So Rita's examining her cue cards, figuring which inane one-word commands she wants her actors to do today, when up walks the "Show-Stopper". The Show-Stopper is basically a 13 year-old Heidi with a major dose of obsessive-compulsive disorder and a mad-on for theater. Much like an x-girlfriend of mine. Except for the 13 year old part. At least, I think she was 18... Anyway, so the Show-Stopper has long, blonde pigtails like the kind you'd find on fat Nordic women singing Wagnerian opera, she has freckles, and bright blue eyes. She also happens to be dressed exactly like Rita the director that day, though I'm not claiming that's a coincidence. The Show-Stopper probably stalked Rita to her house, hid under her bed all night, watched Rita get dressed in the morning, and then snuck out of Rita's apartment and ran to a clothing store open at 6 a.m. and bought the exact same clothes Rita was wearing that day and still somehow made it to the Electric Company studio before Rita did. You know, on second thought, let's just chalk that up to coincidence.

So the Show-Stopper runs up behind Rita, pushes her into her closet full of cue cards and locks her in there. While she's doing this, she steals Rita's director beret and the (I'm not kidding) attached hairpiece - I'd ask Rita about it, but in my experience women don't like men asking whether they're really bald and wearing a wig. Some women find that insulting. So the Show-Stopper, wearing clothes identical to Rita's and now Rita's beret (and sewn-in hair), looks exactly like Rita. Except for the fact that she's a 13-year old pasty-skinned white girl who still has long blonde braids down her back, and Rita is a 38-year old Latino woman. But this 'disguise' only has to fool Easy Reader, Fargo North, and Spidey, which is like tricking water into taking the shape of its container.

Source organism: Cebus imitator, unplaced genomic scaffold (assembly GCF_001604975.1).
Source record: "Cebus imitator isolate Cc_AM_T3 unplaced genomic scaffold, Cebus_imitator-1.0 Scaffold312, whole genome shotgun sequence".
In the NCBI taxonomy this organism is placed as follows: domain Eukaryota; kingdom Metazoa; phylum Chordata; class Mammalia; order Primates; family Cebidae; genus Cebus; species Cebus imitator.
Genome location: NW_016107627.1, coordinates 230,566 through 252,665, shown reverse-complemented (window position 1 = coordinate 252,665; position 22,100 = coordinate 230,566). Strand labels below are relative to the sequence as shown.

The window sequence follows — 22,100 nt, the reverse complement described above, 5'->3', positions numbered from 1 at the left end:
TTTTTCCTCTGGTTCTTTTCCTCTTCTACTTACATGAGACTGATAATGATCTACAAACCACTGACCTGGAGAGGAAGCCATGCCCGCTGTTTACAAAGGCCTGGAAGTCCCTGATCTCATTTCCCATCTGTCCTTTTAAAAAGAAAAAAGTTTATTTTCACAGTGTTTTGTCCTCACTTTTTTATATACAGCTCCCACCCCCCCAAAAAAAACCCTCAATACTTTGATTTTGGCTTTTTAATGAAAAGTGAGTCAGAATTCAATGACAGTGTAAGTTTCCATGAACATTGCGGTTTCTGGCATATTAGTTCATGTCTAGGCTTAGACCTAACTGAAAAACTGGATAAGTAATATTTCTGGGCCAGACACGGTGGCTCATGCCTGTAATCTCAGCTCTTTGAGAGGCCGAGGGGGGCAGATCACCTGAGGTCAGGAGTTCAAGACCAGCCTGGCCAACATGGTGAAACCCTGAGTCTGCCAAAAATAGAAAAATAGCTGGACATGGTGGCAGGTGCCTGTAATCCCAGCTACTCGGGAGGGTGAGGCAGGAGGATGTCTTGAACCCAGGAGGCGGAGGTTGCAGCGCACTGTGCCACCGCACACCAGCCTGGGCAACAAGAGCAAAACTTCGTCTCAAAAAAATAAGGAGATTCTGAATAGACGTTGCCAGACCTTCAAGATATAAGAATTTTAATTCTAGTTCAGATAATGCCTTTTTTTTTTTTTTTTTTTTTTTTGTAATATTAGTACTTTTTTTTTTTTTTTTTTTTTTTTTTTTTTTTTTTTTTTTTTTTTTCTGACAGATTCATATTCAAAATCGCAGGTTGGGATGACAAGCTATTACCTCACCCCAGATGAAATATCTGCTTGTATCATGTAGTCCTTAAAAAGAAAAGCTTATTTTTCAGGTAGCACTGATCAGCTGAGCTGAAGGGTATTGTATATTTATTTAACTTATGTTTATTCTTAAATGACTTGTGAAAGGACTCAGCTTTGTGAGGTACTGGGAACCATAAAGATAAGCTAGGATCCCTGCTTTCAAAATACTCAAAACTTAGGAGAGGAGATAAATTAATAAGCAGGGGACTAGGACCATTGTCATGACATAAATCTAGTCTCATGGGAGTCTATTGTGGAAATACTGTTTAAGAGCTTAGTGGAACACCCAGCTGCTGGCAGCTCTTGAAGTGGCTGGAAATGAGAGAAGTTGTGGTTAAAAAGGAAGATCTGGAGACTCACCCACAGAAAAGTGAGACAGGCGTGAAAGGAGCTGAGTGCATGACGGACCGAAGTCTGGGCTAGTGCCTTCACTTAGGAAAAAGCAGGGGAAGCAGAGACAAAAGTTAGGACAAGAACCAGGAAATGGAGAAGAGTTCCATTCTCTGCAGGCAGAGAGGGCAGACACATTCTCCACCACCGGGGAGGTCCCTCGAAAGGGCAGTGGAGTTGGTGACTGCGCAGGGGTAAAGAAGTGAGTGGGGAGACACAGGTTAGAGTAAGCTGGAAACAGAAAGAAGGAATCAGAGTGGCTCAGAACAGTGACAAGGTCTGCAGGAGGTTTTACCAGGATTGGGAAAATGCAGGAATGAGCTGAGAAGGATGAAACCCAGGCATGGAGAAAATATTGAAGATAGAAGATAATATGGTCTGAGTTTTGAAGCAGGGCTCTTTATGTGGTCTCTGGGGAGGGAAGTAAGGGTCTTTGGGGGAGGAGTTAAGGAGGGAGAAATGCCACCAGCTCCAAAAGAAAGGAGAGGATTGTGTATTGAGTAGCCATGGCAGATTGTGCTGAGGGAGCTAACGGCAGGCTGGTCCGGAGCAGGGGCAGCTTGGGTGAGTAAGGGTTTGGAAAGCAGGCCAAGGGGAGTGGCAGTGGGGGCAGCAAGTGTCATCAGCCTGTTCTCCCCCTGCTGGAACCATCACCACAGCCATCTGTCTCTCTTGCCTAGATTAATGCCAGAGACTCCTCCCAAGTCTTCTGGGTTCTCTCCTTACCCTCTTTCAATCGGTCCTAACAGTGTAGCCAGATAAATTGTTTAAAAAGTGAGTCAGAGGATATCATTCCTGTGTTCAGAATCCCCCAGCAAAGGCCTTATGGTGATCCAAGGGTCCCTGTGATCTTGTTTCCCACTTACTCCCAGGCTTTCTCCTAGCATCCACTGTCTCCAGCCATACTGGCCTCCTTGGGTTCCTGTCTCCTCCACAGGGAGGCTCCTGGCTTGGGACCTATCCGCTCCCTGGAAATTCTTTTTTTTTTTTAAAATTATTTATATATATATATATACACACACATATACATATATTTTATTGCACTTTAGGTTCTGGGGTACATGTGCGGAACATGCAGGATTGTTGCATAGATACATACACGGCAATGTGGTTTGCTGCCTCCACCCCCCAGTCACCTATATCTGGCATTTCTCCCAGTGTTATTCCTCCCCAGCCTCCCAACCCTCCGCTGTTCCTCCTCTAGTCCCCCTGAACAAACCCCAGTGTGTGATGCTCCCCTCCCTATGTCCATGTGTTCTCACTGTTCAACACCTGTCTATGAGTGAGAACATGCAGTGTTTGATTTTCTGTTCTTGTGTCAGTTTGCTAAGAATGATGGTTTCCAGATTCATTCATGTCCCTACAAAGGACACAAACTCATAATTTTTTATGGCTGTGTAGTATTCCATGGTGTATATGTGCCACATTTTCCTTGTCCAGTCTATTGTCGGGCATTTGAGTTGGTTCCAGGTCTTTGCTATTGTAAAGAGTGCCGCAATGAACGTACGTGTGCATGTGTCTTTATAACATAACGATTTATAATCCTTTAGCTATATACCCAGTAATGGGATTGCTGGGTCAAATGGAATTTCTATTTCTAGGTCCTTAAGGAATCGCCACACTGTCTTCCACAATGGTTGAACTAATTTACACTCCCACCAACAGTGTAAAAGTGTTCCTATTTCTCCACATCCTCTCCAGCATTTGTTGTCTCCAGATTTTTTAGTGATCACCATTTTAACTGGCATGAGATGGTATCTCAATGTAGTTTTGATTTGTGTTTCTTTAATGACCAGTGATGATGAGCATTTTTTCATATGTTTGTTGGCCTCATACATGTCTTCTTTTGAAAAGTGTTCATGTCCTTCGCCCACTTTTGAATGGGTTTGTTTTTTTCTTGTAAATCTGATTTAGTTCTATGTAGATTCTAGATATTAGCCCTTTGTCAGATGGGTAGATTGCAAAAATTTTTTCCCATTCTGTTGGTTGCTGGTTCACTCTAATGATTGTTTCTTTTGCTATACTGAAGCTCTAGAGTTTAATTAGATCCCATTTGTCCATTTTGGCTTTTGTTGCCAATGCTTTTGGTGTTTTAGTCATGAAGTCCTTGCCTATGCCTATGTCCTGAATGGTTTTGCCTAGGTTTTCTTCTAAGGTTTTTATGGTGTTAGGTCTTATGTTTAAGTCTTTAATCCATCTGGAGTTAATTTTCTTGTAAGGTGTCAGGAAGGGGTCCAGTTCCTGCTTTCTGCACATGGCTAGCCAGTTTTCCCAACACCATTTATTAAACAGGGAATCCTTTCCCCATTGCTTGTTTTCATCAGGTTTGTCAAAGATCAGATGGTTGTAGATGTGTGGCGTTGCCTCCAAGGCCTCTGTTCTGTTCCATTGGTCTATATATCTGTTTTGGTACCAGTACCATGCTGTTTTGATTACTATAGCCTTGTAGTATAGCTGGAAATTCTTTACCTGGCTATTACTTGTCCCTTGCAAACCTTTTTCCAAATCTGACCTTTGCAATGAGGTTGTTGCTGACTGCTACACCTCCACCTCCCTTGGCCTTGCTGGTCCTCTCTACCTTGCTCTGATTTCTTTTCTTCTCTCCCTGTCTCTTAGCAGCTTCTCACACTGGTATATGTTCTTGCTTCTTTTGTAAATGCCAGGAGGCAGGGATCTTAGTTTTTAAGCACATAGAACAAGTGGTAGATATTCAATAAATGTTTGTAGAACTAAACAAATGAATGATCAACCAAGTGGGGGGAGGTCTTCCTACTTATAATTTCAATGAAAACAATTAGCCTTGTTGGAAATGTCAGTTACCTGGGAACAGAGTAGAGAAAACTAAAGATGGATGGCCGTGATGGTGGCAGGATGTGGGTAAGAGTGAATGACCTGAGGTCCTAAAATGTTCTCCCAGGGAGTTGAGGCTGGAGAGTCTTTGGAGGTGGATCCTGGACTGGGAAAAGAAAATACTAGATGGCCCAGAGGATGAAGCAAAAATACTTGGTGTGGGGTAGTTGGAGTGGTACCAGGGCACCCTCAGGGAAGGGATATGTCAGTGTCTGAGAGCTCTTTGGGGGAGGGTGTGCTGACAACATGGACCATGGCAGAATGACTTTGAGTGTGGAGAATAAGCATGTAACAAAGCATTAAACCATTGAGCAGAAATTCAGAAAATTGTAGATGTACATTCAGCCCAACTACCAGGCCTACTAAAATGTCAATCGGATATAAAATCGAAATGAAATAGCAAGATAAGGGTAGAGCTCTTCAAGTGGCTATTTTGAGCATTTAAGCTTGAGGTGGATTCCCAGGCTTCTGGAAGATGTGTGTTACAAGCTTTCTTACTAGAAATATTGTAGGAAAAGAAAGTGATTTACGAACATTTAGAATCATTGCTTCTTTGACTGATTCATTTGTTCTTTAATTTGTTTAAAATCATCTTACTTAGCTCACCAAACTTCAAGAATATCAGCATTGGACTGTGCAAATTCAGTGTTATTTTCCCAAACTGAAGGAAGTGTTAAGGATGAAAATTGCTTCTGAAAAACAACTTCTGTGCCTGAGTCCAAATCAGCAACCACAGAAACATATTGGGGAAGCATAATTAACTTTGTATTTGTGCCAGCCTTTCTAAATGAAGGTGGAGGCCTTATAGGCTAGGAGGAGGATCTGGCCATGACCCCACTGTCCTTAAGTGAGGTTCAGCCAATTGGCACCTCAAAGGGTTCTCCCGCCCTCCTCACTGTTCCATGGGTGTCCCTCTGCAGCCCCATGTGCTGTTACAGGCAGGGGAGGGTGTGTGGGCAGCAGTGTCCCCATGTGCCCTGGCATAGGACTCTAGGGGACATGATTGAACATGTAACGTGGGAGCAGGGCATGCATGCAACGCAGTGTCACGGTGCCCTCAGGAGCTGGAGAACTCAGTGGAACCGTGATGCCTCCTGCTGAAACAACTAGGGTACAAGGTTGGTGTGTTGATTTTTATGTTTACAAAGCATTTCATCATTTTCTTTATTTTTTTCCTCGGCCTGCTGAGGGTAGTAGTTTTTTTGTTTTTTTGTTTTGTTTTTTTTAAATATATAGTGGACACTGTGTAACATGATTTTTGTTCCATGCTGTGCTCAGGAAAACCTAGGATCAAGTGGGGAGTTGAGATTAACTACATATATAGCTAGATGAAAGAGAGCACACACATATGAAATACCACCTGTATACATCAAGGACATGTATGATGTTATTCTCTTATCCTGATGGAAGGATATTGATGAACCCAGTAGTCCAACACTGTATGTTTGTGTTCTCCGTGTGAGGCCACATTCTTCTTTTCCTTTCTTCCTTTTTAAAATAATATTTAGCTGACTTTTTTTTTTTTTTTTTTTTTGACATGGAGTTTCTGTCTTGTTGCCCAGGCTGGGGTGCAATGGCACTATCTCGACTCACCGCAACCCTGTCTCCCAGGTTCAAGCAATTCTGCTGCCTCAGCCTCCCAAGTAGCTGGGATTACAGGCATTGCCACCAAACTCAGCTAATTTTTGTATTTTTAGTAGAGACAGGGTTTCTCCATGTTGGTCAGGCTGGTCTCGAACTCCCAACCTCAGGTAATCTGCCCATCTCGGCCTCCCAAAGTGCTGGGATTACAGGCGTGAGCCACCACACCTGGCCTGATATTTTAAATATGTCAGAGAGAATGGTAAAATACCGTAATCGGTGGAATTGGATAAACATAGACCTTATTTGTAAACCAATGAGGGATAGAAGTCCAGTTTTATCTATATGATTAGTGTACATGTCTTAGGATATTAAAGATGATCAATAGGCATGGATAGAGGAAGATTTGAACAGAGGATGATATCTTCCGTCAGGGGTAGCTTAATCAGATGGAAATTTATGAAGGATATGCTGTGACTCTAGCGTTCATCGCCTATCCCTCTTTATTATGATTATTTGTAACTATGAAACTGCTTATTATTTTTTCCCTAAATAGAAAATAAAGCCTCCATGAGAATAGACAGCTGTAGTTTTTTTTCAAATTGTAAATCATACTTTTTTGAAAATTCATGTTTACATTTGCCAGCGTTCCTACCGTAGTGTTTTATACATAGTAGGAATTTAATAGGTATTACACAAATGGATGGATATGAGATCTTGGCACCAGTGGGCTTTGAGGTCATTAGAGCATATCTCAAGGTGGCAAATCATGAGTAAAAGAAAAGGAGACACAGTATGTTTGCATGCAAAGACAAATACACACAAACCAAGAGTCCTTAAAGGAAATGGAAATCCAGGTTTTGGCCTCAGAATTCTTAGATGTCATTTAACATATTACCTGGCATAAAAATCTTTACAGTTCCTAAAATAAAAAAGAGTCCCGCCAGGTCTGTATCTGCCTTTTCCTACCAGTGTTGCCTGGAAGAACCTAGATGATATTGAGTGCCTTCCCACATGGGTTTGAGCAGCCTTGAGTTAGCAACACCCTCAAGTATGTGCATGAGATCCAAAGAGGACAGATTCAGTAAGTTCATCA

So we begin flashbacking to the Show-Stopping origin of the Show-Stopper.
Mr. Caption: Once the Show-Stopper was a girl who tried out for the school play...
Mr. Caption: ... but she didn't get the part.
Mr. Sweater-Vest Junior High Drama Teacher: Sorry, kid.
Mr. Caption: So she went to work backstage.
*she's backstage holding a six-foot dandelion in a flower pot and looking dejected*
Mr. Sweater-Vest Junior High Drama Teacher: Don't feel so bad, kid. The show must go on!
*She gets that crazy-don't-mess-with-me-I'm-a-junior-high-student-on-the-edge-rip-tear-eviscerate-kill look in her eyes. I know it so well by now.*
Show-Stopper: Don't be so sure! If I can't be the star... there won't be any show!

So on opening night, the Show-Stopper climbs up to the catwalk above the junior high play, gets a giant sandbag... and... and dumps a bit of sand on the actors. The least she could've done was comically bop someone on the head with the sandbag, that might actually stop the play, but no, they have to contend with a light sprinkle of warm sand. Gosh, I hope none of them got any in their eyes, they might become irritated. Great plan, loser chick.